10 non-obvious things to consider before moving to China

 

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1 – Install a VPN

A VP-What? You may ask. VPN stands for Virtual Private Network aka magic that will make blocked websites such as Facebook, Youtube, the NYT available to you in mainland China.

On MAC and PCs, most of the reliable VPNs are not free. We recommend Astrill. With prices ranging from little as $5.83 to $9.98 per month with plans ranging from 3 months to 1 year. It’s a fast and reliable VPN which even displays the upload and download speed.

Also, do not forget your phones! As we are consuming most of our media on the go, it is important to install those VPNs on your cell phone before you arrive in China. Try Onavo Protect (free) for IOS and VPN unlimited (Android)

 

2 - Fight the language barrier

Everything will be different! The signs on the street, the price tags in supermarkets and even letters in your mailbox! Don’t miss out on anything and install a dictionary on your phones. Make sure you have enabled Chinese Pinyin keyboard and Chinese Writing keyboard in your phone settings and indulge yourself in the Chinese language. It is truly mesmerising. We highly recommend Pleco which will also allow you to save and organise new words and even test yourself on them! A great app on both IOS and Android.

 

3- Communication

Start your China immersion with social media! Download WeChat aka Weixin 微信. It is a cross over between Whatsapp and Facebook. A very communication tool that everyone use in China! It will help you a lot meeting new friends.

Also, if you can, business cards are always a handy thing to have. It is very common to exchange them when you first meet someone. Please remember to receive and give your business card with two hands, thumbs facing the sky.

 

4 – Eating customs

As non-obvious as it may sound, make sure you know how to use chopsticks before coming to China. Little cantine and street food will certainly not cater for forks and knifes lovers. Also, it is not impolite to sip your soup loudly! So don’t be too surprised! ;) 

 

5 – Taking the taxi

Very few taxi drivers speak English. Make sure to give the nearest intersection name rather than the full address to the taxi. For example, if you would like to go to do your grocery shopping at the Avocado Lady on Wulumuqi Road, you have to tell the taxi first the road where you want to go here Wulumuqi Road and the nearest intersection Wuyuan Road. So, you would say: Wulumuqi Lu/Wuyuan Lu and that’s enough for the taxi to depart! Oh yeah Lu = Road in Chinese.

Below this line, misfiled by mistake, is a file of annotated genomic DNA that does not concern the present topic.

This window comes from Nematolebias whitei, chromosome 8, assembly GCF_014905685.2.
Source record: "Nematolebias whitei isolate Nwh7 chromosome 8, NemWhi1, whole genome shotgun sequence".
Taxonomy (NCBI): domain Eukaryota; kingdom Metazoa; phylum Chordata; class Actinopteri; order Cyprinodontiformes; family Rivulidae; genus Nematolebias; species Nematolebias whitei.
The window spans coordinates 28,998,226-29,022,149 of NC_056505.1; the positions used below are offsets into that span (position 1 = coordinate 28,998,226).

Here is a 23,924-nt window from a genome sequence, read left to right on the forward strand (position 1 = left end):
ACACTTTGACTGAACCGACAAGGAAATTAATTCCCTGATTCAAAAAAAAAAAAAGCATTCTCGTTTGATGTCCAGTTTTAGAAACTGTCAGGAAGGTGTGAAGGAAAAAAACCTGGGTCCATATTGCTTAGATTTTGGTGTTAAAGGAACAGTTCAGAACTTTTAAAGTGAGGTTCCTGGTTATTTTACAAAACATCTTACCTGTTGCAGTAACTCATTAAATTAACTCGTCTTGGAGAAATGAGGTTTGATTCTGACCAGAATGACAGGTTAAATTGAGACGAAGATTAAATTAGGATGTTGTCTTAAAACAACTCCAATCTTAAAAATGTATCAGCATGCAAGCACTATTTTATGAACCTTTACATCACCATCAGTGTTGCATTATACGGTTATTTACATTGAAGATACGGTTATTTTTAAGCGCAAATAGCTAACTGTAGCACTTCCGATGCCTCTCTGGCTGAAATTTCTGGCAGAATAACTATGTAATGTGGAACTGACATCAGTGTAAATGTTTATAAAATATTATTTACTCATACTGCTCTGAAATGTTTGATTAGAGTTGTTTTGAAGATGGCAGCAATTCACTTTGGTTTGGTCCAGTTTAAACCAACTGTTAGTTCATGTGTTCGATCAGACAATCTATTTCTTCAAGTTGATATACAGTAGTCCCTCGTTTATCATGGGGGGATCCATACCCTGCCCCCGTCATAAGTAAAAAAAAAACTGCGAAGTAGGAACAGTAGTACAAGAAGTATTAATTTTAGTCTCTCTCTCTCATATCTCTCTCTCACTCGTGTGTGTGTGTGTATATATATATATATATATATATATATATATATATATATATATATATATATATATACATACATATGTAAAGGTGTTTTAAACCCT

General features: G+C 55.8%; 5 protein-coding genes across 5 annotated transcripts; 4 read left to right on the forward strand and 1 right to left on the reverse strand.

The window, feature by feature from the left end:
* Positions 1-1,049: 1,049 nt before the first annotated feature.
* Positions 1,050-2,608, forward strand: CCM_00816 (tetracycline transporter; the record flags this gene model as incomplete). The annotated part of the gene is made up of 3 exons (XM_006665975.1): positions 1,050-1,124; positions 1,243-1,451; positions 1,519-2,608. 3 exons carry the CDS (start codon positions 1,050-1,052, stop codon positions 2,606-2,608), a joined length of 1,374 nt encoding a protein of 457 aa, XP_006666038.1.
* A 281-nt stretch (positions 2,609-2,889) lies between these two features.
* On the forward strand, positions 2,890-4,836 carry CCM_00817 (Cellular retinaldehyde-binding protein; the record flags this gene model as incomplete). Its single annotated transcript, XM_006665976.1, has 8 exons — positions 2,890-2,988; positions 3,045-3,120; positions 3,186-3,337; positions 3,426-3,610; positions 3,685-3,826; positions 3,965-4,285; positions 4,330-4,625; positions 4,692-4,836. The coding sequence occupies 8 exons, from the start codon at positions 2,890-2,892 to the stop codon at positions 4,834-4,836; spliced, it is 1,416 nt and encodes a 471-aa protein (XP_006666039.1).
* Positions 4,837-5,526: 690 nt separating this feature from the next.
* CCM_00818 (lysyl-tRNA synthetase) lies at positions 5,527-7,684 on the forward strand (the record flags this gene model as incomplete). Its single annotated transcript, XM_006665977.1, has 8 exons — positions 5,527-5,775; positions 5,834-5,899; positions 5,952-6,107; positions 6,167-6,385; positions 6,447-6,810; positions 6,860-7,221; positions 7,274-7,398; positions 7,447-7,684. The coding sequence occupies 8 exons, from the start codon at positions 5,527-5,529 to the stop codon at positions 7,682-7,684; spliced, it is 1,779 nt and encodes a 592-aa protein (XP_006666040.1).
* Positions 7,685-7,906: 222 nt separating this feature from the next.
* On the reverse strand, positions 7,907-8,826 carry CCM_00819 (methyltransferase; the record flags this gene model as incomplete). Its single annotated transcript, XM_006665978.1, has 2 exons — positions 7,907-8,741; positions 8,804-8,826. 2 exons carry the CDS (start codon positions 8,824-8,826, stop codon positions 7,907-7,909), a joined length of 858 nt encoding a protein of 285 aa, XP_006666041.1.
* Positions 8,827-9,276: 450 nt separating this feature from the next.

6 – Stay safely hydrated

Water is non-potable in China. Make sure you always buy water bottles. It is very easy to find and cheap! Also, when you ask for tap water at the restaurant, you will most likely end up with hot water which is safe but also healthy to drink according to Chinese sayings.

 

7 – Road Safety

Although this is pretty obvious, there are some uncommon features of Chinese road customs. For instance, when you are on a pedestrian crossing and the little man turned green, be aware that vehicles at any intersection will always have the possibility to turn right despite being faced by a red light. More than ever, look both sides before engaging on the road.

 

8 – You might miss…

… deodorant and tampons. Make sure you stock up on those items, as they don’t really exist for the wider public. Moreover they are a weeny bit more expensive in China.

 

9 – Survival phrases

            我要 = wo yào zhège = I want this.

            Please also use your fingers to point to the stuff you want.

            不要/要bùyāo/yāo = I don’t want / I want

不要辣bùyāo là = I don’t want spicy (very useful if you don’t want to eat spicy food)

 

10 – Open your eyes

Don’t forget that you are coming to China to experience another culture. You will be truly amazed by where curiosity can take you. Despite the language barrier, it is possible to meet native Chinese and become good friends with them.  Remain open.